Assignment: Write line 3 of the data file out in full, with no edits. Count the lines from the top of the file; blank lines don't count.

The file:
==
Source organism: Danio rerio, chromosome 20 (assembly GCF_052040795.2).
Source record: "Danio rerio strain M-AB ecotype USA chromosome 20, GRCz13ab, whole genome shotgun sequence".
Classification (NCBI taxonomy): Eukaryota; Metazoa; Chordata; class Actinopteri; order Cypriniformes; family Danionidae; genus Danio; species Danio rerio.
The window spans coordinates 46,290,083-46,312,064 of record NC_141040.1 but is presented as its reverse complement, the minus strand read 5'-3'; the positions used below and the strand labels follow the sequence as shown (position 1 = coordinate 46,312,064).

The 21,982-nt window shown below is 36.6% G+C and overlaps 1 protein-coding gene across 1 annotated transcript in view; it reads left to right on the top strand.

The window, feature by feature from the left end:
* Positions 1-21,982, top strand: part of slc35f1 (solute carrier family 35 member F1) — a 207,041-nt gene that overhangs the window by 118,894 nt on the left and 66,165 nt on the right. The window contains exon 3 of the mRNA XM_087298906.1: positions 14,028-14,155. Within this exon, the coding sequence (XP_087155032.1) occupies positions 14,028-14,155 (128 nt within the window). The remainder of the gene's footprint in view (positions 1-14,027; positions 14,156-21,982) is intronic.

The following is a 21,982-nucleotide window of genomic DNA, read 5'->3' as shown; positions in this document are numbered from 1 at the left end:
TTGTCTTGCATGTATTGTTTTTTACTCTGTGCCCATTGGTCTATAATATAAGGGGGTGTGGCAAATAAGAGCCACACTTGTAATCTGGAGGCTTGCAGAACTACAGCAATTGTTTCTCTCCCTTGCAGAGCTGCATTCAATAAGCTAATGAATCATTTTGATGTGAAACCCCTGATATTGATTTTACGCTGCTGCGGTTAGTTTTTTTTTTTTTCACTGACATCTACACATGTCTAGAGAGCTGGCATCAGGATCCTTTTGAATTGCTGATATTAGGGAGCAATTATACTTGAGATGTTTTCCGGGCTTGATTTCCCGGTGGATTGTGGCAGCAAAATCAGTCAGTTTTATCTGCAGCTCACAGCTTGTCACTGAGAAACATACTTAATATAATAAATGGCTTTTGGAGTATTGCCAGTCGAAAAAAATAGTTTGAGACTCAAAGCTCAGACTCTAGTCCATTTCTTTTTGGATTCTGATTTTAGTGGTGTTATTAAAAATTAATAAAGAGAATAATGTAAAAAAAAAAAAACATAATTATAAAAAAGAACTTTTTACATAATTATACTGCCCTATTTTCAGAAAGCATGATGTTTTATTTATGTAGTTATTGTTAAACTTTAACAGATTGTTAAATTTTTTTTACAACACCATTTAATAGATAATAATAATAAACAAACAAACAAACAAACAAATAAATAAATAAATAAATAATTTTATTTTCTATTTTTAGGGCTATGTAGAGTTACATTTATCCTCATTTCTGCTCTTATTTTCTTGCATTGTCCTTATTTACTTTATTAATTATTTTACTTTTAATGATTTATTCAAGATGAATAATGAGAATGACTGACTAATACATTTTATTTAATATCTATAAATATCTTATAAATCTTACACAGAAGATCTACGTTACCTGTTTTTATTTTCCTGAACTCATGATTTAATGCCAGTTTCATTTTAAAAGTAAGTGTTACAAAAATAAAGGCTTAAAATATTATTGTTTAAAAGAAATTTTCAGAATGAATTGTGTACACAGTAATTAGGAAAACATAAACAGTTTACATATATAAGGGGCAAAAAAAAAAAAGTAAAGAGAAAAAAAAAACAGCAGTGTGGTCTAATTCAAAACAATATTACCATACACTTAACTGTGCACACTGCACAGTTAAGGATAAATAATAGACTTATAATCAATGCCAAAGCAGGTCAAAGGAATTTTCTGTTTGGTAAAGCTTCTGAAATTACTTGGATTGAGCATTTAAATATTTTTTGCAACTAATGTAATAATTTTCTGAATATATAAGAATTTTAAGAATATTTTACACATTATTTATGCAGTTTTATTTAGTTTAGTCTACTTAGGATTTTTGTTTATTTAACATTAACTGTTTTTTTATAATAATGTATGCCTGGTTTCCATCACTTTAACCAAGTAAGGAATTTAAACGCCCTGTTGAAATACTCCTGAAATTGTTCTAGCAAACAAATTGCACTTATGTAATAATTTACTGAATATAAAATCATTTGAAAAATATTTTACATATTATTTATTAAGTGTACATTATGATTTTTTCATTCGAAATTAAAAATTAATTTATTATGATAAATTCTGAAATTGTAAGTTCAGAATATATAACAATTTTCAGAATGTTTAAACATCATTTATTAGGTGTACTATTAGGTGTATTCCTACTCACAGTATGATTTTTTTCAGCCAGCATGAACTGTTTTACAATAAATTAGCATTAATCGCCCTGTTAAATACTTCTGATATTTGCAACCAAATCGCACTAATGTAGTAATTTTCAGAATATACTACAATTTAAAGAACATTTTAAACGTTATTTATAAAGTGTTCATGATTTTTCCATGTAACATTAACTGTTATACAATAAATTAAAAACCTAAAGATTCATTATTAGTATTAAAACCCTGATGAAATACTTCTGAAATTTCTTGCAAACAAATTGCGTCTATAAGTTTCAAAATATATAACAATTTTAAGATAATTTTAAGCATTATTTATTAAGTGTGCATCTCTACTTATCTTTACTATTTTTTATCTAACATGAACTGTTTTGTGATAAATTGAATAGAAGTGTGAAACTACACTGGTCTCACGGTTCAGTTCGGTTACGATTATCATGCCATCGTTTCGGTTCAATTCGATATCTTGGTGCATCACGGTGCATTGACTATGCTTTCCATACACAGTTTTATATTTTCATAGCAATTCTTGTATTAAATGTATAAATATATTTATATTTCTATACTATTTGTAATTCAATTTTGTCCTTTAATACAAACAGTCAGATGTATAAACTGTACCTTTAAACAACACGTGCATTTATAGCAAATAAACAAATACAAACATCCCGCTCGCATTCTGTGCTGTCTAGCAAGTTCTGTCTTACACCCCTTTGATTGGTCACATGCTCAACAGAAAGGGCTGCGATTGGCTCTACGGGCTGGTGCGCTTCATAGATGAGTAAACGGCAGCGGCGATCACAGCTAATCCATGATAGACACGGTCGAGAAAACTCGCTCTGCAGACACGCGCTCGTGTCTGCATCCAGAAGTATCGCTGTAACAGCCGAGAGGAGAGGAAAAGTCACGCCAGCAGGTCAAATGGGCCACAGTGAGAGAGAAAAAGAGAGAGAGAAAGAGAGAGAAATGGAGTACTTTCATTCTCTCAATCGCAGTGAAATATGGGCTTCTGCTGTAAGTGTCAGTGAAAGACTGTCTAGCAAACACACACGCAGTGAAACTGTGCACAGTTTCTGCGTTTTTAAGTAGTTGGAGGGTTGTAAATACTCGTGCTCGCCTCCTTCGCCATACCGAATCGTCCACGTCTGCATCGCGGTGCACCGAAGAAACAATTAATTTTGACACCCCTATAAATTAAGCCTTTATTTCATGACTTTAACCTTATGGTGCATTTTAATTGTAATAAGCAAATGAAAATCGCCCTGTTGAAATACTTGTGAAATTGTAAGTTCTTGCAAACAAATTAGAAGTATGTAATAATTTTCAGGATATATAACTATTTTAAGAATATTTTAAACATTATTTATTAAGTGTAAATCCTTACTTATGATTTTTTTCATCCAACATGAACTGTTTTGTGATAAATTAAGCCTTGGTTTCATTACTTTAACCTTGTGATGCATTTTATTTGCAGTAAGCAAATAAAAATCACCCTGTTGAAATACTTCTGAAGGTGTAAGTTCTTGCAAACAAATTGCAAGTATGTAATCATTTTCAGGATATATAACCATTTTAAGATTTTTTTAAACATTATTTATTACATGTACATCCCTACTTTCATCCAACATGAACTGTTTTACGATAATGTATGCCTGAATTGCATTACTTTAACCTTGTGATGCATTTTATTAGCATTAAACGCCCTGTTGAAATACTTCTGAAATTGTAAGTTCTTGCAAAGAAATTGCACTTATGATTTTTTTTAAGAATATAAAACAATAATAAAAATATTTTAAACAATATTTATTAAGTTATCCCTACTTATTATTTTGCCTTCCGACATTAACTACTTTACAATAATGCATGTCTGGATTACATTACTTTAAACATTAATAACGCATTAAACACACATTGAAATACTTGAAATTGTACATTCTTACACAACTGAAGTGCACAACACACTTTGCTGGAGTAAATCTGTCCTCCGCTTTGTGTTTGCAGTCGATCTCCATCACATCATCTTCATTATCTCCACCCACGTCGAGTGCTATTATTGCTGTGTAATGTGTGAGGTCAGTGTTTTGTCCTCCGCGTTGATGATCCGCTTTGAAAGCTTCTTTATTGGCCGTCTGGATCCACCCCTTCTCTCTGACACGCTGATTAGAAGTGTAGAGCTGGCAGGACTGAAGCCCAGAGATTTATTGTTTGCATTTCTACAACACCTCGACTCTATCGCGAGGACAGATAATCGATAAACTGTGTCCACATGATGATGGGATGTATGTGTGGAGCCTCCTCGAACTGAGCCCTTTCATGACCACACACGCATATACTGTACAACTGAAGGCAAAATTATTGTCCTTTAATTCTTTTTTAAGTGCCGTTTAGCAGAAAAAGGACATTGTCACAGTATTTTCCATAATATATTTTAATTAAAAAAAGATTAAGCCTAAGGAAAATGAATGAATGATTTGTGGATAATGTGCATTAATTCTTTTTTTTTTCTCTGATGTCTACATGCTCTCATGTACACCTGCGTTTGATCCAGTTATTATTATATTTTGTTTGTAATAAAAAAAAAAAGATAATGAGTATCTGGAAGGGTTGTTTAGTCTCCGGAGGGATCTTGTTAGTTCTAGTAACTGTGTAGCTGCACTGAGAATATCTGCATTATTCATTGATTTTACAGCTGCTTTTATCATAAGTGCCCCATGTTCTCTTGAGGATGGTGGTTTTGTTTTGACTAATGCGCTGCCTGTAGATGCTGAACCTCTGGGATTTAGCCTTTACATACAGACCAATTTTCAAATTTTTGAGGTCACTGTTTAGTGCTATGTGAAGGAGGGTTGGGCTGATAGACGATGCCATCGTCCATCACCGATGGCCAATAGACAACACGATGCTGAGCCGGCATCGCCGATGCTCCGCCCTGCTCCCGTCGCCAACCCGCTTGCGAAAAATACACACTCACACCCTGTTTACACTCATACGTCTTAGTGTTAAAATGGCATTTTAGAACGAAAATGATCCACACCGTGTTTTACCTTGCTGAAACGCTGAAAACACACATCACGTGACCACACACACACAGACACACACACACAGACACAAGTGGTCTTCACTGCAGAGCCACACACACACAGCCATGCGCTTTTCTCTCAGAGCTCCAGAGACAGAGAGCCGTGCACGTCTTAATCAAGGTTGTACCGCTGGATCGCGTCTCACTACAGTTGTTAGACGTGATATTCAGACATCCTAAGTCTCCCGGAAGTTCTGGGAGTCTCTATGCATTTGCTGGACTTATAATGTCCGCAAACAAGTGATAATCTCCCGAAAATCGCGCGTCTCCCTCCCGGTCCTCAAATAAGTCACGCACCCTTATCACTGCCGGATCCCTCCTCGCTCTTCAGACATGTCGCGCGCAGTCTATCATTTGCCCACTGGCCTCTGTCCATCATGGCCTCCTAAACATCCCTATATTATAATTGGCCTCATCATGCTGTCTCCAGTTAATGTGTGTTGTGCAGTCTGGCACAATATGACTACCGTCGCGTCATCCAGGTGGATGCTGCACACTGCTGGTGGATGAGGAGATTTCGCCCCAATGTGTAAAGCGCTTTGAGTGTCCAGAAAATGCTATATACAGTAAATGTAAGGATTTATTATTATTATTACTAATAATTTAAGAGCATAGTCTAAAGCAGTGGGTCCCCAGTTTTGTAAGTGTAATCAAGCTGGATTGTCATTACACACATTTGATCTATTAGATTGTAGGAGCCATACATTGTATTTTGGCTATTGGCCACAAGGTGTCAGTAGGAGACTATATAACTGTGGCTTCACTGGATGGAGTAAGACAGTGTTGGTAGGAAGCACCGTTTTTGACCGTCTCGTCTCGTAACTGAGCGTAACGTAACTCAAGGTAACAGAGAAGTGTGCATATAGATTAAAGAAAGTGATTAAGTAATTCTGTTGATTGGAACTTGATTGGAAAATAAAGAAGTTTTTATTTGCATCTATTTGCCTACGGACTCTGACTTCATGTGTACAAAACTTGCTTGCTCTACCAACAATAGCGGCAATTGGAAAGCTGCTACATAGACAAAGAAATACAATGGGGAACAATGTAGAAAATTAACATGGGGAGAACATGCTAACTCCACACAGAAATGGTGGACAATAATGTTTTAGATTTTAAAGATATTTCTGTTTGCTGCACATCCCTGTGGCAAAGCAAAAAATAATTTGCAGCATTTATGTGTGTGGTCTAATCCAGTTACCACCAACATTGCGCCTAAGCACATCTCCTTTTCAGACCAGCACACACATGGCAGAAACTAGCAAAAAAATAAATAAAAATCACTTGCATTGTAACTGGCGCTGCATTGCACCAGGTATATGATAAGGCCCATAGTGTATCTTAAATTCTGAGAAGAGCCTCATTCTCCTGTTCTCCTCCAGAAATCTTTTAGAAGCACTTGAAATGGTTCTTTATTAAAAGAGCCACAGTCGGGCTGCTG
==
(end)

Classification (NCBI taxonomy): Eukaryota; Metazoa; Chordata; class Actinopteri; order Cypriniformes; family Danionidae; genus Danio; species Danio rerio.